Columbus Population Growth Outpaces National Average

Is It Time to Bury The Old Rust Belt Label for Good?

After years of living under the shadow of the “Rust Belt” label, strong job market and relative affordability is causing Columbus, Ohio’s population growth to outpace the national average. Columbus is also one of the fastest-growing markets by population in the Midwest, just behind Indianapolis, according to CoStar and the U.S. Census Bureau

The Columbus Metropolitan Statistical Area, which includes 10 counties, added just over 18,200 residents in 2023 from the prior year, or about 50 residents per day, according to the latest data from the U.S. Census Bureau. That is an increase of 0.8% compared to 0.5% for the country overall.

Since 2020, Columbus has added just over 38,000 people to its population, an increase of 1.8%. This places Columbus among the top 15 fastest-growing MSAs in the United States with at least 2 million residents and the second fastest among the Midwest, ranking just behind Indianapolis.

Why The Turnaround?

The surge in Midwestern MSAs can be attributed to several factors. Economic diversification has created a buffer against job losses, attracting a stability-seeking workforce. This is bolstered by a manufacturing revival, with cutting-edge facilities like EV gigafactories showcasing the region’s industrial resurgence. Additionally, the Midwest’s affordability advantage in housing, transportation, and daily expenses makes it attractive for families, young professionals, and retirees. Finally, the evolving quality of life, with strong communities, excellent schools, and abundant recreation, offers a desirable work-life balance for new residents.

The New Midwest Industrial Landscape – EVs and Microchips

The old “Rust Belt” is clearly experiencing a revival. After a long period of decline, the Midwest is now witnessing a surge in population and economic activity. A key driver of this resurgence is the return of manufacturing jobs, fueled by innovation and global supply chain trends.

Here’s a breakdown of the key factors fueling the Midwest’s manufacturing renaissance:

  • Re-shoring of Manufacturing Jobs: Rising demand for electric vehicles (EVs) is driving the return of manufacturing jobs to the Midwest. Major companies are establishing cutting-edge EV gigafactories in cities like Columbus, Kansas City, and Indianapolis.
  • Microchip Manufacturing Revival: The global push for domestic production chains is leading to the establishment of microchip manufacturing facilities in the Midwest. Both EV and microchip production require a skilled workforce, benefiting the regional economy. These are high wage jobs that tend to have a multiplier effect on other jobs
  • Skilled Workforce Demand: This renewed focus on manufacturing creates jobs and fosters innovation, stimulating local economic growth.

Real Estate Resurgence: The economic growth fueled by manufacturing translates to increased demand for housing and commercial spaces. This surge in demand is contributing to the resurgence of real estate and population growth in the Midwest.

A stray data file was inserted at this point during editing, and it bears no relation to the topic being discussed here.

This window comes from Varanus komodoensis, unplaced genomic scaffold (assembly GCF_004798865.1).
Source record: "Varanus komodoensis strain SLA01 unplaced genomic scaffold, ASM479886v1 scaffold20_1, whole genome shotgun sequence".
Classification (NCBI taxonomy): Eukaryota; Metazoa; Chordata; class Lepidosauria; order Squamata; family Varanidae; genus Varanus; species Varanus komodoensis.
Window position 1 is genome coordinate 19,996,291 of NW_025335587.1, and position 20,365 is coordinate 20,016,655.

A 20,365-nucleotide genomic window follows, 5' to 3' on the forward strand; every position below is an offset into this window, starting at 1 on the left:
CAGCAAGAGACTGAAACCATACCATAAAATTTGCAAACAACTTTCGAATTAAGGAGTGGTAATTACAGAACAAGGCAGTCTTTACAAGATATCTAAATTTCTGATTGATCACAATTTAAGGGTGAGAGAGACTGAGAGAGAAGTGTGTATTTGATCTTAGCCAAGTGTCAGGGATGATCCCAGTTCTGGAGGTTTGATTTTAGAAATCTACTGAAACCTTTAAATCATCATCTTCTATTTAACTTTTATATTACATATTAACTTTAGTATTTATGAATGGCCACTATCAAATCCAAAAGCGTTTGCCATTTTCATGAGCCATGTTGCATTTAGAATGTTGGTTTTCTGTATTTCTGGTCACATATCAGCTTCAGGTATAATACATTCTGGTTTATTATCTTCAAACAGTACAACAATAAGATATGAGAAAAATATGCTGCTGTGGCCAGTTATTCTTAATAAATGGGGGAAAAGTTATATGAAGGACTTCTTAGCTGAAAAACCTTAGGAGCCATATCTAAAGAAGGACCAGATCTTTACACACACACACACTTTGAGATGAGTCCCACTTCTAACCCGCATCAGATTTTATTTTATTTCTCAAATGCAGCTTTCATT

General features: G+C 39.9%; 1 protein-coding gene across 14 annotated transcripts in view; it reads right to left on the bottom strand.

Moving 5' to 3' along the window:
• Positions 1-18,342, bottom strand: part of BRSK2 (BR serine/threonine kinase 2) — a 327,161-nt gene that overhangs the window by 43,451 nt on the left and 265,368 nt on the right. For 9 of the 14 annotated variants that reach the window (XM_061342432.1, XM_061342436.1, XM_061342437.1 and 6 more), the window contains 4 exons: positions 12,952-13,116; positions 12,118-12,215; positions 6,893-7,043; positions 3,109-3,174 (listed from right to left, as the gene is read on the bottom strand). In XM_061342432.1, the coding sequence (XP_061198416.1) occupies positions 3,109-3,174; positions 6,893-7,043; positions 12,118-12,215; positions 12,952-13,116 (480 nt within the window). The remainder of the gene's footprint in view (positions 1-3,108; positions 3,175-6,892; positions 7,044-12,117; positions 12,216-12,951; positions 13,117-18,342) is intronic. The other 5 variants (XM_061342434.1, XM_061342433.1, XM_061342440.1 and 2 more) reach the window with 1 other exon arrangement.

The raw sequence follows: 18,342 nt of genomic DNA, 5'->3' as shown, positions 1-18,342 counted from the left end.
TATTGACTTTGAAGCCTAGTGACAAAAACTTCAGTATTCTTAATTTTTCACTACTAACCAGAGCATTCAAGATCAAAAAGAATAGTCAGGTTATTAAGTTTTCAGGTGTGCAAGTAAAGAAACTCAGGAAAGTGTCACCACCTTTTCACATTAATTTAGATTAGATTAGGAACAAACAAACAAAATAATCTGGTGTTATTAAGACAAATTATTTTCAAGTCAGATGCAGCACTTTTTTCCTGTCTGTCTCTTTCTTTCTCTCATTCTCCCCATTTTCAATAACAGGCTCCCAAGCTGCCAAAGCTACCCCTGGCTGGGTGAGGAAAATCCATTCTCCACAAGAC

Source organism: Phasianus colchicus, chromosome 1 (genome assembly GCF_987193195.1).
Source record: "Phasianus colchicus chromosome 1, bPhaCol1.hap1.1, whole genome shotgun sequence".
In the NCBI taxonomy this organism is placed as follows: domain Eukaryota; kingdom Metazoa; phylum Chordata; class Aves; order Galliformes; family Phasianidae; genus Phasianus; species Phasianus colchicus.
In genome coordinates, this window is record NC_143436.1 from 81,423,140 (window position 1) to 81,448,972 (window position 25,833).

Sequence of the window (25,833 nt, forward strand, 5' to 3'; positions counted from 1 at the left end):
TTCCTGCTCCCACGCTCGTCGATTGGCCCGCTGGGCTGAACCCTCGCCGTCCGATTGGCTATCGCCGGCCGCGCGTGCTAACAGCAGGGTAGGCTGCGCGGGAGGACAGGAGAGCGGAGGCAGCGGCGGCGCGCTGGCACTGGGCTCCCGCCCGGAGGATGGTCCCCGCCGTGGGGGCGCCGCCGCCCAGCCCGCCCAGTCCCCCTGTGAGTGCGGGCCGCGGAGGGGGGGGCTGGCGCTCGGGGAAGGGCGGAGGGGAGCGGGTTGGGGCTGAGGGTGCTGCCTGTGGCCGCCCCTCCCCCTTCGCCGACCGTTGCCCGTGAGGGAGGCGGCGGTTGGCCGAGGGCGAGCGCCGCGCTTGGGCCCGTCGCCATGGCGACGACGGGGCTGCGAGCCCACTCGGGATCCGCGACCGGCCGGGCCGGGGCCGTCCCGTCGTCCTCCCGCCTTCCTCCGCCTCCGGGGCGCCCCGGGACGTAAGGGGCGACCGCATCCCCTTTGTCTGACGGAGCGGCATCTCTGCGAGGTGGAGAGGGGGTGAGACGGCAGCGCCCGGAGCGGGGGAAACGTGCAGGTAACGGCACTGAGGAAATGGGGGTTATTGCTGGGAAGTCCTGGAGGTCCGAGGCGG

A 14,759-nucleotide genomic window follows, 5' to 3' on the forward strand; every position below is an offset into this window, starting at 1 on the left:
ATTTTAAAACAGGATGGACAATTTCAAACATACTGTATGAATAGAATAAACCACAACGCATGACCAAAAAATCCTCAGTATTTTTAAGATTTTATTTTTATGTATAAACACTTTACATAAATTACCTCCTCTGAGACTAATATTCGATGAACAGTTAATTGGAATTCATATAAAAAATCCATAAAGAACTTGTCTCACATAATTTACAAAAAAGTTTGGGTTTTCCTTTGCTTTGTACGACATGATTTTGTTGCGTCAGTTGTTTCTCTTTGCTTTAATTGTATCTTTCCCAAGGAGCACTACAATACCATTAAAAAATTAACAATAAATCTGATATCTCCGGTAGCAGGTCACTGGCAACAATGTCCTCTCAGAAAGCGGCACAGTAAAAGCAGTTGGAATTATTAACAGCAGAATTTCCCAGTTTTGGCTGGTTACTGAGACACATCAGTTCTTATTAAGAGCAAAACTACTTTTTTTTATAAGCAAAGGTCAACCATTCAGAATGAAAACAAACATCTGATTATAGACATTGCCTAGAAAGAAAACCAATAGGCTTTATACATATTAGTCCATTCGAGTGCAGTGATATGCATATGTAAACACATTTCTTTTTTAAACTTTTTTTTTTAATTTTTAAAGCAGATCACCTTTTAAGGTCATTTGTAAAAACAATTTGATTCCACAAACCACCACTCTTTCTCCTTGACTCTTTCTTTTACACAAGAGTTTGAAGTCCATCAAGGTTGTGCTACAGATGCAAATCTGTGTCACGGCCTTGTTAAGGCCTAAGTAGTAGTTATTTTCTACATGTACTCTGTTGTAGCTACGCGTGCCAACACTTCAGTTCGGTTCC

Columbus Unemployment Rate is Below the Statewide Average

Indeed, as the above data show, Columbus’ strong labor market is supporting healthy population gains. As of February 2024, the unemployment rate was 3.8% in Columbus, the tightest of Ohio’s major markets and well below the statewide rate of 4.4%.

Apartment developers are taking note of Columbus’ growing population. The total stock of apartment units has climbed 35% over the past decade, a faster pace than the national figure of 28%. Over the years, new supply in Columbus has tended to put a damper rent growth relative to some other markets like Cincinnati that do not experience as much new development.

Employment Gains Are Driving Increased Housing Demand

While Ohio State University is a consistent driver of apartment demand in Columbus, recent investments throughout central Ohio from advanced manufacturers should increase the need for more housing. In addition, Intel is building two wafer fabrication facilities in the Columbus area that are expected to generate 3,000 new jobs — though the project is facing delays for a second time and is now scheduled to be completed in 2026.

Honda is another employer that is making major investments in the Columbus and Dayton area. Honda’s joint venture with LG Energy Services is building a brand new EV battery plant in Jeffersonville (approximately 50 minutes southeast of Dayton) that is expected to bring more than 2,000 new jobs to the region. The new battery plant will cover the equivalent of about 78 football fields.

In total, Honda expects to invest more than $4 billion total into creating an “EV Hub” in Ohio, not only for the new battery plant in Jeffersonville, but also through retooling its Marysville and East Liberty assembly sites and its Anna engine plant. Dayton, Ohio is also seeing unprecedented levels of job growth amidst a Midwest investment boom driven by this renaissance in domestic manufacturing

With a tight labor market, affordable cost of living and growing advanced manufacturing sector, Columbus, Dayton, Indianapolis and many other cities in the Midwest could continue to see healthy population gains over the near term future, thus driving demand for additional housing.